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2024 Getting My Peugeot Ready to Ride

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2024 Getting My Peugeot Ready to Ride

Old 05-21-24, 06:29 PM
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Frame near crank


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Old 05-21-24, 06:31 PM
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SunTour BL DeRailleur already on Bike


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Old 05-21-24, 06:32 PM
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Bull Horn Handlebars



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Old 05-21-24, 06:33 PM
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Rear axle + Flywheel on bike


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Old 05-21-24, 06:33 PM
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Trim

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Old 05-21-24, 06:34 PM
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Full Bike


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Old 05-21-24, 06:47 PM
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2024!!!!!!! - Stuart Black in 2007 - Donated a Campagnolo Omega Strada Hardox - aero V rim in tubular version 32 hole 700C - Thank you again!!!

Repair of this bike was put on hold when a friend riding a bike on Broadway NYC was doored, by a woman getting out of a cab streetside, then thrown and crushed to death under an 18 wheeler passing by. Realize it's time now to finish upgrading this bike - to get out of the studio - see the parks in NYC - get healthy exercise and get in shape. Bullhorn handlebars might be a nice female magnet as well. Added a 5 speed flywheel -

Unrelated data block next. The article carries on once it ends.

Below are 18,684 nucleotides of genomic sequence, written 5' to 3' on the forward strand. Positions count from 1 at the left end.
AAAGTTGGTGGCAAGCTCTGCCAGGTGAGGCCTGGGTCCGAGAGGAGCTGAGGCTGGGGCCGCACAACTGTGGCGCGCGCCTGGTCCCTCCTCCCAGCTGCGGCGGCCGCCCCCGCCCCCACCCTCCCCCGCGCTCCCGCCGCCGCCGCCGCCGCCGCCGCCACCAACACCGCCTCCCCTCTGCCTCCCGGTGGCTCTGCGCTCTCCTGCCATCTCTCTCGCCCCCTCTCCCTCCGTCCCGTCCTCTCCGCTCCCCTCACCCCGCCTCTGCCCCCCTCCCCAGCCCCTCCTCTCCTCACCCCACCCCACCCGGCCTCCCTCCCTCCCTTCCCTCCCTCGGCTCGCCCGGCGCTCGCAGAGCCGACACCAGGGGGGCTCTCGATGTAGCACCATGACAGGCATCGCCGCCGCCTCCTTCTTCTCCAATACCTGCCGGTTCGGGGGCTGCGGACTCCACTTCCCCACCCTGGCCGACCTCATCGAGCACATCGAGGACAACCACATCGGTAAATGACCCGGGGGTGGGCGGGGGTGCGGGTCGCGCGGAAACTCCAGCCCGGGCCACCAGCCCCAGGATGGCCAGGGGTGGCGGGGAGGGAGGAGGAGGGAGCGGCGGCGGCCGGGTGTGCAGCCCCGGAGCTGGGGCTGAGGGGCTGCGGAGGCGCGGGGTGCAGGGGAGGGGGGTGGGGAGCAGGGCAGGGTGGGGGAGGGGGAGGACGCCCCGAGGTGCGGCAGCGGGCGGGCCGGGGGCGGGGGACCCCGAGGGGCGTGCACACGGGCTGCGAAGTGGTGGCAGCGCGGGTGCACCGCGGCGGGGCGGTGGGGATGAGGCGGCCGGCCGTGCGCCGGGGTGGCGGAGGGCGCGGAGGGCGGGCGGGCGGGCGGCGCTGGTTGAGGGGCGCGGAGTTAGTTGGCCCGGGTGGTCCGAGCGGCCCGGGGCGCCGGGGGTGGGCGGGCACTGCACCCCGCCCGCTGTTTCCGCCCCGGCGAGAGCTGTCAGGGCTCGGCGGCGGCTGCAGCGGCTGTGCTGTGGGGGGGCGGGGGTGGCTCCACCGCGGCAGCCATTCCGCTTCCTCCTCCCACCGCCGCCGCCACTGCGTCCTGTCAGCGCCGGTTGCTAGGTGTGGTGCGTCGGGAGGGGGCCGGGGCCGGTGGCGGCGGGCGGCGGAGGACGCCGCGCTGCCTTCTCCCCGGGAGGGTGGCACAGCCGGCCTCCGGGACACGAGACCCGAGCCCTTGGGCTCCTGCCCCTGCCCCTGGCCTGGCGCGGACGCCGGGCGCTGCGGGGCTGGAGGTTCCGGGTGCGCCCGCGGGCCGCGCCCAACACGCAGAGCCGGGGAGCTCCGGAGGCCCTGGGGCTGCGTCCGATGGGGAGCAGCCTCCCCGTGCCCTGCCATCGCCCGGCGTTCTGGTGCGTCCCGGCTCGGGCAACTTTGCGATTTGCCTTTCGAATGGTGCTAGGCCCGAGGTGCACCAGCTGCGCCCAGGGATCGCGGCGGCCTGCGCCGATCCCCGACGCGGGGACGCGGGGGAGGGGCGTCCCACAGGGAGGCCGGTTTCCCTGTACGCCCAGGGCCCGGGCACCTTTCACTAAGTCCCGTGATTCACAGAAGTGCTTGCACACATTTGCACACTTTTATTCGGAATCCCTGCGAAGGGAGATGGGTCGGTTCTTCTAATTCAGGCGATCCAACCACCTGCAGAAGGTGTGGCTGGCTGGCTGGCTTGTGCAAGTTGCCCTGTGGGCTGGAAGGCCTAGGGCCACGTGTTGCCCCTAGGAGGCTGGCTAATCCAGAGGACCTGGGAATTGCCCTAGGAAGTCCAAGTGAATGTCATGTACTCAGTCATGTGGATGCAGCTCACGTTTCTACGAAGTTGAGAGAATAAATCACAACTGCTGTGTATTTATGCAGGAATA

Does this Compagnola rim go on the Front ? Rear? Do I keep the rims already on this bike, and add new tires to one of them, plus a tire to the Compagnola?



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Old 05-21-24, 07:09 PM
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Originally Posted by Liquidfusion
2024!!!!!!! - Stuart Black in 2007 - Donated a Campagnolo Omega Strada Hardox - aero V rim in tubular version, 28 or 32 hole.700C - Thank you again!!!

Repair of this bike was put on hold when a friend riding a bike on BRoadway NYC was doored, by a woman getting out of a cab streetside, then thrown and crushed to death under an 18 wheeler passing by. Realize it's time now to finish upgrading this bike - to get out of the studio - see the parks in NYC - get healthy exercise and get in shape. Bullhorn handlebars might be a nice female magnet as well. Added a 5 speed flywheel -

Does this Compagnola rim go on the Front ? Rear? Do I keep the rims already on this bike, and add new tires to one of them, plus a tire to the Compagnola?



Completely off topic, but I was admiring your 4-channel Tokyo ElectroAcoustic Company tape deck. I am a Tandberg man myself, but I have always liked TEACs, as well.
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Old 05-21-24, 07:23 PM
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Originally Posted by John E
Completely off topic, but I was admiring your 4-channel Tokyo ElectroAcoustic Company tape deck. I am a Tandberg man myself, but I have always liked TEACs, as well.